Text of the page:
“One of the things that will be included in the calculus of whether people go to court is: What is going to happen if it gets to the Supreme Court?” said Myrna Perez of the Brennan Center for Justice. “Her passing is likely to deter some people who felt like they need her moral vision — her clarity to persuade other justices and it is likely going to inspire other people who are glad she’s not there to offer that same vision and clarity.”
Even if Democratic efforts to get courts to force broader voting access don’t get much traction at the high court, there is still the question of more unusual legal efforts Republicans and the Trump campaign itself are mounting this year to challenge vote-by-mail provisions, as well as ballot-collection boxes and new steps to lift bans on organizations and individuals collecting absentee ballots.
“This was already a very conservative court,” said University of Minnesota Law School Dean Dan Tokaji, an election law specialist. “When it comes to a reluctance to protect voters from alleged infringement of their rights, that’s not going to change, but we’re seeing other cases where the conservatives are really the ones seeking judicial intervention, that’s the question. Will the court be more receptive to those claims?”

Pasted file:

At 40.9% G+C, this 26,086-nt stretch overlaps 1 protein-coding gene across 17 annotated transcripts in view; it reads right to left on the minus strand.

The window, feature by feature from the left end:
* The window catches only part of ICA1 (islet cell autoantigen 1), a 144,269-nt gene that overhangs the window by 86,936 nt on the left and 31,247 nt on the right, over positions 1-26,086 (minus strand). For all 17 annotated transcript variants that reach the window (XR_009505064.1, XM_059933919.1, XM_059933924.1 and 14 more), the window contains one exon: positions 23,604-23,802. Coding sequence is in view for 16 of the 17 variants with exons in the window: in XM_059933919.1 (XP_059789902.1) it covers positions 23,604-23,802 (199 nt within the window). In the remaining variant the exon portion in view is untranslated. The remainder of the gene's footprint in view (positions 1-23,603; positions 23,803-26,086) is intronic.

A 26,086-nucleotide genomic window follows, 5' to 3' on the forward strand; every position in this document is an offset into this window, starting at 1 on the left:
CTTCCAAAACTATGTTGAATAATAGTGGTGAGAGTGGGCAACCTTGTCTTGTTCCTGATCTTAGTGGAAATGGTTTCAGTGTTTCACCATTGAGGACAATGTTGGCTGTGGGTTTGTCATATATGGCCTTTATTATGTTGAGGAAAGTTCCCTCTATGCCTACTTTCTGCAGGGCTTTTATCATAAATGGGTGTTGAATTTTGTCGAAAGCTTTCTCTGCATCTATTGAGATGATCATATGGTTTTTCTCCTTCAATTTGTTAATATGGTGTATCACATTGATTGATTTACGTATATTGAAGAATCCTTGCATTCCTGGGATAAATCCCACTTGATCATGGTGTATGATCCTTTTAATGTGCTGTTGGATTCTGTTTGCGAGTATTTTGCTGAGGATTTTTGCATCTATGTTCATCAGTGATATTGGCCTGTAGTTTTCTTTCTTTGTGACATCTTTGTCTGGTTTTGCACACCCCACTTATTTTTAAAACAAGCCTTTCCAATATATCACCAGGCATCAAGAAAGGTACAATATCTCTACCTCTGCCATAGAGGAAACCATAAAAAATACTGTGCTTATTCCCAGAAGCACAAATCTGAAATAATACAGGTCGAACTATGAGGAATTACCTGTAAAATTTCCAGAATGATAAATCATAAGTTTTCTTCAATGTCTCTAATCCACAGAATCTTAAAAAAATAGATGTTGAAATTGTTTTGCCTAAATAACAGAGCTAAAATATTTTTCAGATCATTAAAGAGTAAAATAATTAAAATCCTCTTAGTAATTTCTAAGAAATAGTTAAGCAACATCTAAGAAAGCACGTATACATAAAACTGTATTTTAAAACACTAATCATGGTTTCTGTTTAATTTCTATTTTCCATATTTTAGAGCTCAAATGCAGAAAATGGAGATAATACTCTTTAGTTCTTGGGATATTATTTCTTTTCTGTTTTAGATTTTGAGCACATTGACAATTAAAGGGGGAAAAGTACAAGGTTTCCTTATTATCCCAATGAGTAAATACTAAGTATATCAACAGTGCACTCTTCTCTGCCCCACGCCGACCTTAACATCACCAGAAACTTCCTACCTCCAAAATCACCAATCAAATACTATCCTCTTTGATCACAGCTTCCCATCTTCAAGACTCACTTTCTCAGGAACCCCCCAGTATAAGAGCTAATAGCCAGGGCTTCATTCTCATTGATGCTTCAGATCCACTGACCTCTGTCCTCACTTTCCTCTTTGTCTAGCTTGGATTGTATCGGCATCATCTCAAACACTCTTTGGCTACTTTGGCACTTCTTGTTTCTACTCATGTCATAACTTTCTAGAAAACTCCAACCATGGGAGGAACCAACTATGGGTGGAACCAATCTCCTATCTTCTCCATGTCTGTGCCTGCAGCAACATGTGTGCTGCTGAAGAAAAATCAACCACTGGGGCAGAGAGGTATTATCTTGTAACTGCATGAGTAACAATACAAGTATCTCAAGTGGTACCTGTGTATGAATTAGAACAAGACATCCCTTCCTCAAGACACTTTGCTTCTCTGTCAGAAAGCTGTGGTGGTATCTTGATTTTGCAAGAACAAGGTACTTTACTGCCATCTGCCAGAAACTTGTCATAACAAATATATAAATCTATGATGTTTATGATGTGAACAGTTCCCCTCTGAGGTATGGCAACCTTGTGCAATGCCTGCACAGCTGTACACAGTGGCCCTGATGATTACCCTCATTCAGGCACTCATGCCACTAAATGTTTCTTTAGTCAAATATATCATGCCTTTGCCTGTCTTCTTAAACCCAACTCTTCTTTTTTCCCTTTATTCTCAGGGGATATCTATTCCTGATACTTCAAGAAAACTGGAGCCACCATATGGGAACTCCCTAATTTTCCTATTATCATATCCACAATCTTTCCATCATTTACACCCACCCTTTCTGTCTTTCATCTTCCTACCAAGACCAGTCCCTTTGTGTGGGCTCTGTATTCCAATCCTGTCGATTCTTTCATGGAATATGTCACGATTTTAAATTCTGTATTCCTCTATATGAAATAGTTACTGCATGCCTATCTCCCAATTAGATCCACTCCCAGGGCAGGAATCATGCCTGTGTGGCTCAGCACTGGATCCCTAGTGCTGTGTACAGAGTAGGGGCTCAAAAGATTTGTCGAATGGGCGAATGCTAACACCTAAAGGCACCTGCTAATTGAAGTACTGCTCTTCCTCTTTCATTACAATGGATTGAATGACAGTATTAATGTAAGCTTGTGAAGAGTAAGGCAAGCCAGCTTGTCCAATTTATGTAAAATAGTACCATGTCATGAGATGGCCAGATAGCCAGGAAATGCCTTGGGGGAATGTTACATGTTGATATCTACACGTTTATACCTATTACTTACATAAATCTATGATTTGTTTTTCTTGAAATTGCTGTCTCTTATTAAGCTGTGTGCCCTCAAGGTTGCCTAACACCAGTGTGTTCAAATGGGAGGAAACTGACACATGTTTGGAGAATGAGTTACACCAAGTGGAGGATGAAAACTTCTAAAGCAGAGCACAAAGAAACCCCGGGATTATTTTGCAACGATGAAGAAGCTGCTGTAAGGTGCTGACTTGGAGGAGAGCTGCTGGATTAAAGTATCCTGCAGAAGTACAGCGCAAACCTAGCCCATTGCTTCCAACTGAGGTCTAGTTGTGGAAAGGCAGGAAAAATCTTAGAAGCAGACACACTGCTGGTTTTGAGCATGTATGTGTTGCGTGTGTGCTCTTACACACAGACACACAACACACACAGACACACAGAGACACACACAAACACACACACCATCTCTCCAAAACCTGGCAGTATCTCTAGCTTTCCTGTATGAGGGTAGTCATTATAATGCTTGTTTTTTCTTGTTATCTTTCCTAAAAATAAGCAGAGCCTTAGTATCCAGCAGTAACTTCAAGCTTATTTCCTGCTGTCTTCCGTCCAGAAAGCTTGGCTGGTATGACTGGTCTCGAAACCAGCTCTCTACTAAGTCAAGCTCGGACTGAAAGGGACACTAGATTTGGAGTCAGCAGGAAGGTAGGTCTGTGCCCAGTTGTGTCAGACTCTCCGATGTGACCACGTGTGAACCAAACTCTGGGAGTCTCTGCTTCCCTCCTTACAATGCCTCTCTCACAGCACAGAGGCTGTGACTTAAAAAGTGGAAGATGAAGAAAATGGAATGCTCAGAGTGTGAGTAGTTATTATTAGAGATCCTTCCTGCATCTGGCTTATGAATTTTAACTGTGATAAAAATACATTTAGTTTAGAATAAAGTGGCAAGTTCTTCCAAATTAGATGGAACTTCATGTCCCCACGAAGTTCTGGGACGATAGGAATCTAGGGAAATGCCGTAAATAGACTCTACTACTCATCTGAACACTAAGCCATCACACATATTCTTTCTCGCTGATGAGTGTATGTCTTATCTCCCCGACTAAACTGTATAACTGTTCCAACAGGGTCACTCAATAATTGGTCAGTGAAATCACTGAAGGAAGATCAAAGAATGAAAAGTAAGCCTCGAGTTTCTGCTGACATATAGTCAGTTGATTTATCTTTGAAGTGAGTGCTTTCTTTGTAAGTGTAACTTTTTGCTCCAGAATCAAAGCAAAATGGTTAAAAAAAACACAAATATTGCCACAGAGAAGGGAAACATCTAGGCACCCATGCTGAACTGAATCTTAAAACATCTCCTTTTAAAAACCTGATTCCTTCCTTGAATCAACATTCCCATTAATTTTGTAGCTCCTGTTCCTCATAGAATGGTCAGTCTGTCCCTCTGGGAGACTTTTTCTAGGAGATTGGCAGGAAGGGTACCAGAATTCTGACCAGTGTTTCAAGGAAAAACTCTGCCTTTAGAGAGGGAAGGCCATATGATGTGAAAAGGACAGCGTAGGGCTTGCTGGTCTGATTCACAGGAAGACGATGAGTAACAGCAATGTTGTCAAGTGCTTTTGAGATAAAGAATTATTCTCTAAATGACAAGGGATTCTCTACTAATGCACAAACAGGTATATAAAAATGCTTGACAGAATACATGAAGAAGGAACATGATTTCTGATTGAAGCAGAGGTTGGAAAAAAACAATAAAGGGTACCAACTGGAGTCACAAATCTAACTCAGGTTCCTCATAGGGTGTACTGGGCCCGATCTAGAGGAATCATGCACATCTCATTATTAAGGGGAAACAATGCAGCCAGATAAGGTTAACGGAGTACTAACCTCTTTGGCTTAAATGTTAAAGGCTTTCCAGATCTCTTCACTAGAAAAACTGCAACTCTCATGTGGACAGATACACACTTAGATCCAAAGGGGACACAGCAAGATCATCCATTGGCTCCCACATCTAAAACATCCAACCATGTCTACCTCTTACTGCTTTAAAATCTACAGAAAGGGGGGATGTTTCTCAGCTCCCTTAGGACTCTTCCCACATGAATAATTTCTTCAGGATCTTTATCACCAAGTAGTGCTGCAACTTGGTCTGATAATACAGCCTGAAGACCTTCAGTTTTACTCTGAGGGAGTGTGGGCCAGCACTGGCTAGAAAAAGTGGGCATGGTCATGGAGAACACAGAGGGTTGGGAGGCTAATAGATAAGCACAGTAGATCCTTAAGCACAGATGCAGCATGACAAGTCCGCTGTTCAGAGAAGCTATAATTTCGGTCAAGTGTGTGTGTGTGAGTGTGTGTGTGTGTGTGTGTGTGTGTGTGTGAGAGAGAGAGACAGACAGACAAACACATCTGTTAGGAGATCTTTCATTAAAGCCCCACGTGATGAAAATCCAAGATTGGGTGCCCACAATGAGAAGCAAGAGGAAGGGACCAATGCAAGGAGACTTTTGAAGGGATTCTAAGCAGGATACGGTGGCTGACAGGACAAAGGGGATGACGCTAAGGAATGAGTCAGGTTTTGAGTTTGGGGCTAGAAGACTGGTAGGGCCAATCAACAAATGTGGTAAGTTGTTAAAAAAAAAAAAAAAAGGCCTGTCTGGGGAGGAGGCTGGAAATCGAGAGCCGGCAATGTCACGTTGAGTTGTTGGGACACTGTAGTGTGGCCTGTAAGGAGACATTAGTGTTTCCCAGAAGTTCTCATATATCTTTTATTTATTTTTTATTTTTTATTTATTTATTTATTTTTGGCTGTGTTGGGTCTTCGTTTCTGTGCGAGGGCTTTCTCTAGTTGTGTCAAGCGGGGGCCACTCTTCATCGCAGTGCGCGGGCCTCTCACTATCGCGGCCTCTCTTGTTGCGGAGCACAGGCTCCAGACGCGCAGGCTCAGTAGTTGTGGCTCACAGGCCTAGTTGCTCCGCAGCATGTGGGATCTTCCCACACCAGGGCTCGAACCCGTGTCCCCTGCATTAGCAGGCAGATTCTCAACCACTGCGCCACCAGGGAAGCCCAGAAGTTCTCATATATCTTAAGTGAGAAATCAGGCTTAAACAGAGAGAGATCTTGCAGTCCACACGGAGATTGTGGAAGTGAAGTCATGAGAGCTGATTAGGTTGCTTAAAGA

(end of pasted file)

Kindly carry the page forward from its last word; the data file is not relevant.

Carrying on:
Tokaji said it’s unclear, but he’s doubtful the court will find a majority to step in in those cases. “I’m not sure the court will go that far. … If it looks like the court is bending over backwards to help Trump win, in the end, that is not a good look for them,” the law dean said.